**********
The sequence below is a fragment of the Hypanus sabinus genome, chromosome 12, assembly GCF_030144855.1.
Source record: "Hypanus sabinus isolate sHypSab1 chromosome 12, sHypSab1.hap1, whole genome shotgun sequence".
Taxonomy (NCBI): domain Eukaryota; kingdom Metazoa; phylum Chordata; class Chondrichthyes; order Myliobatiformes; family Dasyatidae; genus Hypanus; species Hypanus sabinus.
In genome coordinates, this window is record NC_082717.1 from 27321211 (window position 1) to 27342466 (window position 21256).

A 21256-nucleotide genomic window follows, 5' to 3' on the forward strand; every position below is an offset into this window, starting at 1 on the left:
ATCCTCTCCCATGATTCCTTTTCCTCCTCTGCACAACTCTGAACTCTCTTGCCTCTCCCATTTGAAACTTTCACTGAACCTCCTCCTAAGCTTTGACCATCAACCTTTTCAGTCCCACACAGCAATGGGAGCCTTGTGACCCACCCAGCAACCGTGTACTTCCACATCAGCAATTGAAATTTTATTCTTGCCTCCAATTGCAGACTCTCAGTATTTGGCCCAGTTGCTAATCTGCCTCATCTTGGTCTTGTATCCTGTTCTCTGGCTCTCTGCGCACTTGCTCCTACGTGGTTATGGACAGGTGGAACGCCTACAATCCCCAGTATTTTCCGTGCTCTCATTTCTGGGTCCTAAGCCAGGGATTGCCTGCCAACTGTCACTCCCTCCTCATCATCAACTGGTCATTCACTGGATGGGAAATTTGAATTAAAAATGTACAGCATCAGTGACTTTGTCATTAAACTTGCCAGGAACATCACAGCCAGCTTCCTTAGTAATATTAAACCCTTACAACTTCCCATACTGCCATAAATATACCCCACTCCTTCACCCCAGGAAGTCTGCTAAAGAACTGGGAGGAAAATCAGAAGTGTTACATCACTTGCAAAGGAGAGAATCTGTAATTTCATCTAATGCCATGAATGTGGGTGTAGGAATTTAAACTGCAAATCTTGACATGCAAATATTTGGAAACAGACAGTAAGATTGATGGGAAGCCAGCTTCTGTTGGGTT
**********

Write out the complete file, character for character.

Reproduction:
The sequence below is a fragment of the Hypanus sabinus genome, chromosome 12, assembly GCF_030144855.1.
Source record: "Hypanus sabinus isolate sHypSab1 chromosome 12, sHypSab1.hap1, whole genome shotgun sequence".
Taxonomy (NCBI): domain Eukaryota; kingdom Metazoa; phylum Chordata; class Chondrichthyes; order Myliobatiformes; family Dasyatidae; genus Hypanus; species Hypanus sabinus.
In genome coordinates, this window is record NC_082717.1 from 27321211 (window position 1) to 27342466 (window position 21256).

A 21256-nucleotide genomic window follows, 5' to 3' on the forward strand; every position below is an offset into this window, starting at 1 on the left:
ATCCTCTCCCATGATTCCTTTTCCTCCTCTGCACAACTCTGAACTCTCTTGCCTCTCCCATTTGAAACTTTCACTGAACCTCCTCCTAAGCTTTGACCATCAACCTTTTCAGTCCCACACAGCAATGGGAGCCTTGTGACCCACCCAGCAACCGTGTACTTCCACATCAGCAATTGAAATTTTATTCTTGCCTCCAATTGCAGACTCTCAGTATTTGGCCCAGTTGCTAATCTGCCTCATCTTGGTCTTGTATCCTGTTCTCTGGCTCTCTGCGCACTTGCTCCTACGTGGTTATGGACAGGTGGAACGCCTACAATCCCCAGTATTTTCCGTGCTCTCATTTCTGGGTCCTAAGCCAGGGATTGCCTGCCAACTGTCACTCCCTCCTCATCATCAACTGGTCATTCACTGGATGGGAAATTTGAATTAAAAATGTACAGCATCAGTGACTTTGTCATTAAACTTGCCAGGAACATCACAGCCAGCTTCCTTAGTAATATTAAACCCTTACAACTTCCCATACTGCCATAAATATACCCCACTCCTTCACCCCAGGAAGTCTGCTAAAGAACTGGGAGGAAAATCAGAAGTGTTACATCACTTGCAAAGGAGAGAATCTGTAATTTCATCTAATGCCATGAATGTGGGTGTAGGAATTTAAACTGCAAATCTTGACATGCAAATATTTGGAAACAGACAGTAAGATTGATGGGAAGCCAGCTTCTGTTGGGTT